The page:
I forgot my camera batteries. How could I forget the batteries!?! Probably because this whole workshop was put on by my space-cadet self. We drive 30 minutes along uncomfortable roads only to realize we forgot the DVD. Aimable had to catch a moto all the way back and pick it up. And I reach in my bag to snap a photo of the sun falling across the face of the guy sitting in front of me to find out that I left the batteries as well. (So go figure that I would blindly stumble up the road two hours later than anticipated, late for a meeting and not feeling so great. Awesome.)
Back to business though. I could not take photos for the website, which is my job description. So I had to write what I saw.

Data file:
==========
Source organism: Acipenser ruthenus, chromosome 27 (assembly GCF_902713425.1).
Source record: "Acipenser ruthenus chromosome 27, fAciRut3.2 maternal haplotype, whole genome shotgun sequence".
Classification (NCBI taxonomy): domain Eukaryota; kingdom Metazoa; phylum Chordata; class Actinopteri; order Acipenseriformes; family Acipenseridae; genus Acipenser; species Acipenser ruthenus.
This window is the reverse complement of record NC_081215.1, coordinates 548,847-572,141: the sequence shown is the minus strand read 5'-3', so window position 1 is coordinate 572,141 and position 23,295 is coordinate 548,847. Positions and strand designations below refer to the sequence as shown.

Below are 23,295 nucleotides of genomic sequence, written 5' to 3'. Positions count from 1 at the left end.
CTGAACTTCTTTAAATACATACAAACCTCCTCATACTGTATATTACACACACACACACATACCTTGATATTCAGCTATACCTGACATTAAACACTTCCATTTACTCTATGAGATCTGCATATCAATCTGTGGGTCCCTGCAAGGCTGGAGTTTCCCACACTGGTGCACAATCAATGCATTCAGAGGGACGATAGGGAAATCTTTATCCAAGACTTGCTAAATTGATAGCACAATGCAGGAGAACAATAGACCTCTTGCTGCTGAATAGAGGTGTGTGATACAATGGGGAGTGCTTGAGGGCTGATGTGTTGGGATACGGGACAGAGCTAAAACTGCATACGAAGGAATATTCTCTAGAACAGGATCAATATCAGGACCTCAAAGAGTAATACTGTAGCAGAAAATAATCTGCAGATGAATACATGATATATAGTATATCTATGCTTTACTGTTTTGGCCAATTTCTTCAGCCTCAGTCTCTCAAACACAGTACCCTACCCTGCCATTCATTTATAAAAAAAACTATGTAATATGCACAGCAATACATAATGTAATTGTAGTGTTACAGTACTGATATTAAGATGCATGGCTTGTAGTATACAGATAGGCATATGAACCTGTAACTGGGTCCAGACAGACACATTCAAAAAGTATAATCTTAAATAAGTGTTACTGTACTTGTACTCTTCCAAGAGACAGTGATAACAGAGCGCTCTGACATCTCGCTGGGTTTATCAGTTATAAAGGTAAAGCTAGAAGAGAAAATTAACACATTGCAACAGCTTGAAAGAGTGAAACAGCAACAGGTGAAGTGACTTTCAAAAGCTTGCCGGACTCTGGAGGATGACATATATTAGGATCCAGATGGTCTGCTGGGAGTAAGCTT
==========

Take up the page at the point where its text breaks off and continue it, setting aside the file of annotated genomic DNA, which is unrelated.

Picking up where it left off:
My shadow lays long on the ground to my left. Gliding over packed sand and hedges of cacti as I walk into the mud-constructed building where Aimable addresses 120 prisoners.
The sun was setting through the triangle holes in-between the mud bricks and straw roof. The rays cast orange beams across the side of black faces. Faces furrowed with years of stress, holding empty eyes that sadly stare downward. Faces belonging to men who have only known prison and camp life for 17 years now. Men whose wives are embarrassed to be married to murderers, and thus have children of other patronage. Men who are guilt-ridden by their involvement in the genocide.
Heads in their hands and knees in their chests, individuals and pairs are scattered all over the volleyball court and surrounding grass patches. Children scream on the hillside, birds chirp and twitter as the sun sets on 120 broken men confronting their pain.